Six rounds down and four to go in the National Finals Rodeo. This might not seem related to writing and books, but...Rodeo has been very good to me. Back in the 1990 when I lived in Tennessee, I freelanced in action photography and writing (huh, I still do). I shot saddle club shows, 4-H shows, hunter-jumper and dressage competitions. I had horses, one I was training for endurance riding. Another was a good "ranch horse," and since he seemed pretty smart, I sent him off for extra training. The trainer worked my gelding to be a header (rodeo term) and suggested I take pictures at his ranch for a charity team-roping competition. Five-time NFR All Around Cowboy Larry Mahan would be there.
Not only did I have fun meeting and chatting with Mahan, but I realized these competitors were anxious for pictures of their sport. I also realized I enjoyed the quick shooting, of fast moving team roping much more than the horse-club shows and hunter-jumper gigs I'd been doing.
Next thing you know, I was a card carrying in-the-arena rodeo photographer. My photos and many articles were published in the rodeo magazine (International Professional Rodeo, not PRCA) and they called on me to cover the regional finals and write a few spotlight pieces. That was my weekend work. At this same time, I was an assistant editor for a national sports publication where I learned to "write on the fly" and work with Quark layouts.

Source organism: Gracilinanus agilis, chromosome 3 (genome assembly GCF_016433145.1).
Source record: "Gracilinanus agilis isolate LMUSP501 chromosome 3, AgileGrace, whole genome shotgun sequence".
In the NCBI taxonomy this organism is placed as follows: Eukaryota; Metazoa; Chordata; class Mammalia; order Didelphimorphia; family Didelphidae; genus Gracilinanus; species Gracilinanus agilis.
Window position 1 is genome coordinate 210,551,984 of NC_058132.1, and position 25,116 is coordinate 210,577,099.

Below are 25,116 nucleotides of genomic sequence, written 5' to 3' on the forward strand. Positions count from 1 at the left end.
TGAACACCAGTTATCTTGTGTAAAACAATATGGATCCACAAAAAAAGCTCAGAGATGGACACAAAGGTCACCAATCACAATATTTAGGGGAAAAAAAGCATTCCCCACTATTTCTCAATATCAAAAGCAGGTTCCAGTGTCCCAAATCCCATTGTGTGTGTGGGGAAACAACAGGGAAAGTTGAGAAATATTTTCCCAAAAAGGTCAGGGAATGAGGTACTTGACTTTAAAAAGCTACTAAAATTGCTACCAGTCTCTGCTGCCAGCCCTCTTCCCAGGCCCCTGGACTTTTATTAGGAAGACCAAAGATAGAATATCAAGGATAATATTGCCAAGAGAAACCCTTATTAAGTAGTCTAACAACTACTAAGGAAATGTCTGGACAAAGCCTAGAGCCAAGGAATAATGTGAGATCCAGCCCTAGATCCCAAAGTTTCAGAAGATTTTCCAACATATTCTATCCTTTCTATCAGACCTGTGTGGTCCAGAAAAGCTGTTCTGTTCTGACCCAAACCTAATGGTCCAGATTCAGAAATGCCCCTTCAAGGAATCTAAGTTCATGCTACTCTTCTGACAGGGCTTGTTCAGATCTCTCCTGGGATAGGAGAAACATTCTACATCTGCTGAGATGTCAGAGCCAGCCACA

These two involvements sparked a great deal of what I do today, and it started when one of the area rodeo companies asked if I would help them produce a program for their next season. Hey, why not. I wasn't sure all that would entail, but I agreed. I didn't actually aid them, though. I did the whole dang thing! Ninety percent of the photos were mine, I shot products for advertisements, I wrote 98% of the text; I designed the cover and layout, and oversaw all the production.
"Do a brochure, too," they requested. "A tri-fold." So I did. This in the days of four-color separation and graphics programs that contained only a smidgen of today's capabilities. The work was a real challenge, and I realized this new experience was something I enjoyed.
The year of the rodeo publication, I relocated to Montana and although I continued to shoot action photography, rodeo wasn't a big part of it. But I bought my first dot com and published a website that's still around. It included a rodeo sub domain (that I've since abandoned). At the turn of this century, there weren't many rodeo sites, and my photos gained popularity on the Web. I enhanced the rodeo terms I'd written for the Lone Star program and put them online.
Not did I sell photos from this site to a few international magazines, but the Idaho High School Rodeo Association bought one-time rights to my "terms" page to include in their Rodeo Queen pamphlet. I also used my rodeo knowledge to give color to sections of my contemporary novel Blood and Bond. It's not a rodeo story, but several scenes take place in that setting. All of this spurs me to make note of the NFR (and the IPRA finals in January). I like rodeo, and the unexpected opportunities that got me involved have blossomed into a many positive enterprises.